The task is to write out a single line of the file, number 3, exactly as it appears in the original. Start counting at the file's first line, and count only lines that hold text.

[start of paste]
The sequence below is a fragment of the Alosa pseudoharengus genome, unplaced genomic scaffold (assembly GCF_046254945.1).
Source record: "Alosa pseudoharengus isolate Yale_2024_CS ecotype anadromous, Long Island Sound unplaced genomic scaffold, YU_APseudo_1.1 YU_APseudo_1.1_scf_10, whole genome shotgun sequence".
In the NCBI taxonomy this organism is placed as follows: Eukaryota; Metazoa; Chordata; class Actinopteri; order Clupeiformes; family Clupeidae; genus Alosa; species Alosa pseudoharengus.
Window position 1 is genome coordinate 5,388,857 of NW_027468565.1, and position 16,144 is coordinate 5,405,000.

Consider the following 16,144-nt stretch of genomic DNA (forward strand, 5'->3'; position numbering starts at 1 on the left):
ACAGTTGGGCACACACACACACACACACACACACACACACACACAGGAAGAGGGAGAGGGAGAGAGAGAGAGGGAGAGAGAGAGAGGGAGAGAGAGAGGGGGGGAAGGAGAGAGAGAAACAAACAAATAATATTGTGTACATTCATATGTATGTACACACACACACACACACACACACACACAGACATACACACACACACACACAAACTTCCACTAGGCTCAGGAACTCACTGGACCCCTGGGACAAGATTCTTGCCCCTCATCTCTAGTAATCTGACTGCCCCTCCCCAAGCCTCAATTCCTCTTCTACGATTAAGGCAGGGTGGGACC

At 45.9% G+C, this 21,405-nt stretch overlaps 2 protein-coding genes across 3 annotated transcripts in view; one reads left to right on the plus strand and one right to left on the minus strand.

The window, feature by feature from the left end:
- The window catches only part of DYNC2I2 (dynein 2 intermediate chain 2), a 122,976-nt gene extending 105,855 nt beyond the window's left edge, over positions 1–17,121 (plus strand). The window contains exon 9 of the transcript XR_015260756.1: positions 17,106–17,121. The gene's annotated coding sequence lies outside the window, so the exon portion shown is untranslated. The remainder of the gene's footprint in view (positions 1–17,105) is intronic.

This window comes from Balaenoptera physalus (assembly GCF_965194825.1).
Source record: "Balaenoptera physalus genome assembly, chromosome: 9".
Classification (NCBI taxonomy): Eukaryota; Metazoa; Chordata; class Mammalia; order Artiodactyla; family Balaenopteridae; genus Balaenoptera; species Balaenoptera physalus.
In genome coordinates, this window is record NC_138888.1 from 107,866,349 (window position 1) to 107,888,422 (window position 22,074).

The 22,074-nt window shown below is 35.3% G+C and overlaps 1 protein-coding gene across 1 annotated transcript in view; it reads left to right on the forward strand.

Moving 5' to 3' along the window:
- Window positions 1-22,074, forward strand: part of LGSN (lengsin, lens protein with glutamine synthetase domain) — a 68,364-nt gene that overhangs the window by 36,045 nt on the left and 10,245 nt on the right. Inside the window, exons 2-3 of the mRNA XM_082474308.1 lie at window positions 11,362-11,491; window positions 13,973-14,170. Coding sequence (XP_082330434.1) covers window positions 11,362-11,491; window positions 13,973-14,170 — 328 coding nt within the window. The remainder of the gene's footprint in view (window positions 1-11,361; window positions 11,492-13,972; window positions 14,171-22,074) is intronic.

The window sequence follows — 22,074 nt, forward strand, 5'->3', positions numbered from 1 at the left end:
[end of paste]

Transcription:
In the NCBI taxonomy this organism is placed as follows: Eukaryota; Metazoa; Chordata; class Actinopteri; order Clupeiformes; family Clupeidae; genus Alosa; species Alosa pseudoharengus.